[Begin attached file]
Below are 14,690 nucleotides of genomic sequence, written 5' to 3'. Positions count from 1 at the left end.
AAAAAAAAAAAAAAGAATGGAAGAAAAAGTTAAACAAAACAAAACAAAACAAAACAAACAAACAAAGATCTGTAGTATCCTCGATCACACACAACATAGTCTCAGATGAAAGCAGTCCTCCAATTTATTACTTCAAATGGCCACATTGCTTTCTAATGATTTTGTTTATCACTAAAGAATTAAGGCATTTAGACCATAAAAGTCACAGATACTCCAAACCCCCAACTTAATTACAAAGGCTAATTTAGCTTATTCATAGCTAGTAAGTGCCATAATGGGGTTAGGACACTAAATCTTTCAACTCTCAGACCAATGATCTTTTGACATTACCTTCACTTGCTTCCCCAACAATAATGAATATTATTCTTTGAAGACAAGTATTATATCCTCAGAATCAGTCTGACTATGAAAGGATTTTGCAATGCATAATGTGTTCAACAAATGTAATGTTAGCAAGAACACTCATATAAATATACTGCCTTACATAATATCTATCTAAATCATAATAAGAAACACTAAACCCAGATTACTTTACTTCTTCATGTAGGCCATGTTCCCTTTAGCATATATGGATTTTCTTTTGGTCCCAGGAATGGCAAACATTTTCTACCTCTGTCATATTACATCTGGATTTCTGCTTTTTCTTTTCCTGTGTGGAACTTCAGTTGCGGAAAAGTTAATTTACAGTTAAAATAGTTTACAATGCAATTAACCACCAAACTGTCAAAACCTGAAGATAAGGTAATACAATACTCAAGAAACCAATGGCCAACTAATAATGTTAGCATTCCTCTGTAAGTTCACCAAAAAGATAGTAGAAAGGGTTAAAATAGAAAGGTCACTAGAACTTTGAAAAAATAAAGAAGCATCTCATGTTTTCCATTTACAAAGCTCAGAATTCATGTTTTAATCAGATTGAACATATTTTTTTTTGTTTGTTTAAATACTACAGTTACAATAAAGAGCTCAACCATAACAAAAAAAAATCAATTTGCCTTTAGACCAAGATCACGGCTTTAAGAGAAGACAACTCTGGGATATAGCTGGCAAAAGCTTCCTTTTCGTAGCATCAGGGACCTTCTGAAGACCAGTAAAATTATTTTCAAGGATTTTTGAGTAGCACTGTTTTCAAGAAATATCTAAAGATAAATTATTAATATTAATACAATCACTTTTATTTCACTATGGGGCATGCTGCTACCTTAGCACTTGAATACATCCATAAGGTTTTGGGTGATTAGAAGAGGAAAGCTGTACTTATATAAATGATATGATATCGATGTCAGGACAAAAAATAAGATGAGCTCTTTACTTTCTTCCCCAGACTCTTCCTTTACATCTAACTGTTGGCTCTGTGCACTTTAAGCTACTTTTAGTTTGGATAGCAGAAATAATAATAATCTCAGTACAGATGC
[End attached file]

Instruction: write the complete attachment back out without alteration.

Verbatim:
Below are 14,690 nucleotides of genomic sequence, written 5' to 3'. Positions count from 1 at the left end.
AAAAAAAAAAAAAAGAATGGAAGAAAAAGTTAAACAAAACAAAACAAAACAAAACAAACAAACAAAGATCTGTAGTATCCTCGATCACACACAACATAGTCTCAGATGAAAGCAGTCCTCCAATTTATTACTTCAAATGGCCACATTGCTTTCTAATGATTTTGTTTATCACTAAAGAATTAAGGCATTTAGACCATAAAAGTCACAGATACTCCAAACCCCCAACTTAATTACAAAGGCTAATTTAGCTTATTCATAGCTAGTAAGTGCCATAATGGGGTTAGGACACTAAATCTTTCAACTCTCAGACCAATGATCTTTTGACATTACCTTCACTTGCTTCCCCAACAATAATGAATATTATTCTTTGAAGACAAGTATTATATCCTCAGAATCAGTCTGACTATGAAAGGATTTTGCAATGCATAATGTGTTCAACAAATGTAATGTTAGCAAGAACACTCATATAAATATACTGCCTTACATAATATCTATCTAAATCATAATAAGAAACACTAAACCCAGATTACTTTACTTCTTCATGTAGGCCATGTTCCCTTTAGCATATATGGATTTTCTTTTGGTCCCAGGAATGGCAAACATTTTCTACCTCTGTCATATTACATCTGGATTTCTGCTTTTTCTTTTCCTGTGTGGAACTTCAGTTGCGGAAAAGTTAATTTACAGTTAAAATAGTTTACAATGCAATTAACCACCAAACTGTCAAAACCTGAAGATAAGGTAATACAATACTCAAGAAACCAATGGCCAACTAATAATGTTAGCATTCCTCTGTAAGTTCACCAAAAAGATAGTAGAAAGGGTTAAAATAGAAAGGTCACTAGAACTTTGAAAAAATAAAGAAGCATCTCATGTTTTCCATTTACAAAGCTCAGAATTCATGTTTTAATCAGATTGAACATATTTTTTTTTGTTTGTTTAAATACTACAGTTACAATAAAGAGCTCAACCATAACAAAAAAAAATCAATTTGCCTTTAGACCAAGATCACGGCTTTAAGAGAAGACAACTCTGGGATATAGCTGGCAAAAGCTTCCTTTTCGTAGCATCAGGGACCTTCTGAAGACCAGTAAAATTATTTTCAAGGATTTTTGAGTAGCACTGTTTTCAAGAAATATCTAAAGATAAATTATTAATATTAATACAATCACTTTTATTTCACTATGGGGCATGCTGCTACCTTAGCACTTGAATACATCCATAAGGTTTTGGGTGATTAGAAGAGGAAAGCTGTACTTATATAAATGATATGATATCGATGTCAGGACAAAAAATAAGATGAGCTCTTTACTTTCTTCCCCAGACTCTTCCTTTACATCTAACTGTTGGCTCTGTGCACTTTAAGCTACTTTTAGTTTGGATAGCAGAAATAATAATAATCTCAGTACAGATGC